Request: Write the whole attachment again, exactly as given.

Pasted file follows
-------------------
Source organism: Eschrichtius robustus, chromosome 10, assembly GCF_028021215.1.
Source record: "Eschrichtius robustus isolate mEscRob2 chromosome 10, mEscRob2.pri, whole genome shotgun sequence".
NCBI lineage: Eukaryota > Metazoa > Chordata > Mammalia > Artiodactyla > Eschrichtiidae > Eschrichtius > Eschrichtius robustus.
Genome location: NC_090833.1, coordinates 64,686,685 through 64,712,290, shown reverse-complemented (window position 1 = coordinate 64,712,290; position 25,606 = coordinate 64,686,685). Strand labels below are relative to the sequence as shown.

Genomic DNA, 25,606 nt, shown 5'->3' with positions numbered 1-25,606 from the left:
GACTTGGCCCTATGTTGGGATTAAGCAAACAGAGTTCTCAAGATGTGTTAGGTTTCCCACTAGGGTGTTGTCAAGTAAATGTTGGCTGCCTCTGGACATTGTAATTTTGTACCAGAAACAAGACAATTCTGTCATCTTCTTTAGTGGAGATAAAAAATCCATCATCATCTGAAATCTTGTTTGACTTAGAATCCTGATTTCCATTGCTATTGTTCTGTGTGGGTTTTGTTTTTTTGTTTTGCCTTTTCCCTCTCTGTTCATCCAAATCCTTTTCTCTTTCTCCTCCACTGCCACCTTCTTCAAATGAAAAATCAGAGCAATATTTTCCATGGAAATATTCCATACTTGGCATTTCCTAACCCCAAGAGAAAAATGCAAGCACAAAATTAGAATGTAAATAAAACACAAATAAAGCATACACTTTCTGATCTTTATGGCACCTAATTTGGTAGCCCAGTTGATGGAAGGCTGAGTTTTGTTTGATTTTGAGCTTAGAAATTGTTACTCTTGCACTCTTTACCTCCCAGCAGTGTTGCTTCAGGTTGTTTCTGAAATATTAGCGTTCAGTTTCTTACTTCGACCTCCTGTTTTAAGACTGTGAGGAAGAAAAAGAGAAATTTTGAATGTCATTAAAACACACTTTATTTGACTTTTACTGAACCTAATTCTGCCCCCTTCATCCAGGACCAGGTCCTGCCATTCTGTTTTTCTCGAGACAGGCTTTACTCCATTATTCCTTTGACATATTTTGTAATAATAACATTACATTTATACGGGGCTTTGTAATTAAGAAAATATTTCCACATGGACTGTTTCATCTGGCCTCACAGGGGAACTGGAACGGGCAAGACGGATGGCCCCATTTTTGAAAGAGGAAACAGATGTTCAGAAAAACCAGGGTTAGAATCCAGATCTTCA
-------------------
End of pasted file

Source organism: Eschrichtius robustus, chromosome 10, assembly GCF_028021215.1.
Source record: "Eschrichtius robustus isolate mEscRob2 chromosome 10, mEscRob2.pri, whole genome shotgun sequence".
NCBI lineage: Eukaryota > Metazoa > Chordata > Mammalia > Artiodactyla > Eschrichtiidae > Eschrichtius > Eschrichtius robustus.
Genome location: NC_090833.1, coordinates 64,686,685 through 64,712,290, shown reverse-complemented (window position 1 = coordinate 64,712,290; position 25,606 = coordinate 64,686,685). Strand labels below are relative to the sequence as shown.

Genomic DNA, 25,606 nt, shown 5'->3' with positions numbered 1-25,606 from the left:
GACTTGGCCCTATGTTGGGATTAAGCAAACAGAGTTCTCAAGATGTGTTAGGTTTCCCACTAGGGTGTTGTCAAGTAAATGTTGGCTGCCTCTGGACATTGTAATTTTGTACCAGAAACAAGACAATTCTGTCATCTTCTTTAGTGGAGATAAAAAATCCATCATCATCTGAAATCTTGTTTGACTTAGAATCCTGATTTCCATTGCTATTGTTCTGTGTGGGTTTTGTTTTTTTGTTTTGCCTTTTCCCTCTCTGTTCATCCAAATCCTTTTCTCTTTCTCCTCCACTGCCACCTTCTTCAAATGAAAAATCAGAGCAATATTTTCCATGGAAATATTCCATACTTGGCATTTCCTAACCCCAAGAGAAAAATGCAAGCACAAAATTAGAATGTAAATAAAACACAAATAAAGCATACACTTTCTGATCTTTATGGCACCTAATTTGGTAGCCCAGTTGATGGAAGGCTGAGTTTTGTTTGATTTTGAGCTTAGAAATTGTTACTCTTGCACTCTTTACCTCCCAGCAGTGTTGCTTCAGGTTGTTTCTGAAATATTAGCGTTCAGTTTCTTACTTCGACCTCCTGTTTTAAGACTGTGAGGAAGAAAAAGAGAAATTTTGAATGTCATTAAAACACACTTTATTTGACTTTTACTGAACCTAATTCTGCCCCCTTCATCCAGGACCAGGTCCTGCCATTCTGTTTTTCTCGAGACAGGCTTTACTCCATTATTCCTTTGACATATTTTGTAATAATAACATTACATTTATACGGGGCTTTGTAATTAAGAAAATATTTCCACATGGACTGTTTCATCTGGCCTCACAGGGGAACTGGAACGGGCAAGACGGATGGCCCCATTTTTGAAAGAGGAAACAGATGTTCAGAAAAACCAGGGTTAGAATCCAGATCTTCA